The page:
Photo credits: khunkorn

On 10 November, the European Commission presented a proposal to reduce air pollution from new motor vehicles sold in the EU to meet the European Green Deal's zero-pollution ambition. The new Euro 7 regulation is set to come into force from July 2025 for cars and vans, and July 2027 for trucks and buses.

Instead of taking the recommendation of its own expert group (Clove) into account to cut NOx emission limits from 60 to 30mg/km, and particulate matter limits from 4.5 to 2mg/km, the Commission has left existing Euro 6 petrol standards unchanged and only proposes bringing diesel emissions into line with those for petrol cars.

There are modest tightening measures included, such as making the lowest-possible exhaust emission values under Euro 6 for cars and vans mandatory under the Euro 7 norm, and applying limit values to particles shed from brakes and tyres. The standards are also thought to take real driving conditions in cities better into account, such as frequent stopping and starting. Furthermore, cars and vans will need to comply with the Euro 7 rules for twice as long as was the case under Euro 6, with the duration of compliance extended to 10 years and 200,000 kilometres driven.

Stricter limits were planned for trucks, but the Commission backed away from these at the last minute and applied weaker criteria on particulate matter emissions, as trucks are expected to rely on combustion engine technologies for longer.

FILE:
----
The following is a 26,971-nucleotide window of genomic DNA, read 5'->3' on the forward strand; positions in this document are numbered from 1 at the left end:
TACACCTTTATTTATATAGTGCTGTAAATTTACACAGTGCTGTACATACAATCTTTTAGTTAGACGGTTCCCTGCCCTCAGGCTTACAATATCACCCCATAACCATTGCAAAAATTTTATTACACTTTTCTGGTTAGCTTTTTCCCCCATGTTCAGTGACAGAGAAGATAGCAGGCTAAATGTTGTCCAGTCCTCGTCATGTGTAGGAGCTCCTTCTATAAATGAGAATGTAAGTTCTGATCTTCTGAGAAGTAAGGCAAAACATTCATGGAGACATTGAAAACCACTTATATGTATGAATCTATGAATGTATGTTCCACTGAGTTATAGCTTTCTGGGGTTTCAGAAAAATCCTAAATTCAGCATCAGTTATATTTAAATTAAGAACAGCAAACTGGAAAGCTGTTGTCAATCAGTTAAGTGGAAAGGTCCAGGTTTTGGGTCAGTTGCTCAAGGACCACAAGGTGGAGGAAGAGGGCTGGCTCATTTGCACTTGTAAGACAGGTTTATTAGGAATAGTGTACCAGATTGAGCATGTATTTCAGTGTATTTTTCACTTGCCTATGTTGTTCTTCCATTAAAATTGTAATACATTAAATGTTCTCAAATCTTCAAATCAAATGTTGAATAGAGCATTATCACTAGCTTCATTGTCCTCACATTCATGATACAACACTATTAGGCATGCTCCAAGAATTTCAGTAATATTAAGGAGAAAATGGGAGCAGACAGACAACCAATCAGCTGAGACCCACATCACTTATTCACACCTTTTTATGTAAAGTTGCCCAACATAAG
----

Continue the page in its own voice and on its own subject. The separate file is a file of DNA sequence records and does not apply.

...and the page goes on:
The Commission claimed that the low ambition of its proposal reflects the challenges posed by the current high inflation environment, as it aims to keep vehicles affordable for consumers while promoting Europe's competitiveness (meaning not putting carmakers’ profits at risk). According to expert estimates, the stricter criteria would also have raised petrol vehicle prices by 0.8% and diesel vehicle prices by 2.2%.

This argument could be seen as hypocritical, given the fact that for more than a decade now the Commission has maintained the weight-adjusted CO2 emissions standards for cars and vans, which allows heavier cars to pollute more and emit more CO2. It is thus no wonder that over the years cars have become heavier, more powerful and in fact more expensive, with SUVs becoming mainstream. In Western Europe, the average price of a new car has increased from €35,500 in 2015 to €44,100 in 2022. Environmental NGO Transport and Environment claims that the stricter pollution limits would have cost an average of €304 per car.

The consumer organisation BEUC also criticised the fact that cars would have to comply with emissions limits until 200,000 km or 10 years (whichever comes first), which ‘means that a car’s emission control technologies will likely only work for this period’.

The overall message is devastating. Under the grip of the fossil energy price crisis, Europe is trying to perform a balancing act of maintaining its climate ambition while addressing the social emergency. However, it has capitulated to the demands of the car lobby without offering any practical benefits to consumers, exposing a generation to continued health risks for decades to come. 70,000 premature deaths were caused by road transport emissions in 2018, yet 100 million polluting cars will stay on Europe’s roads for decades.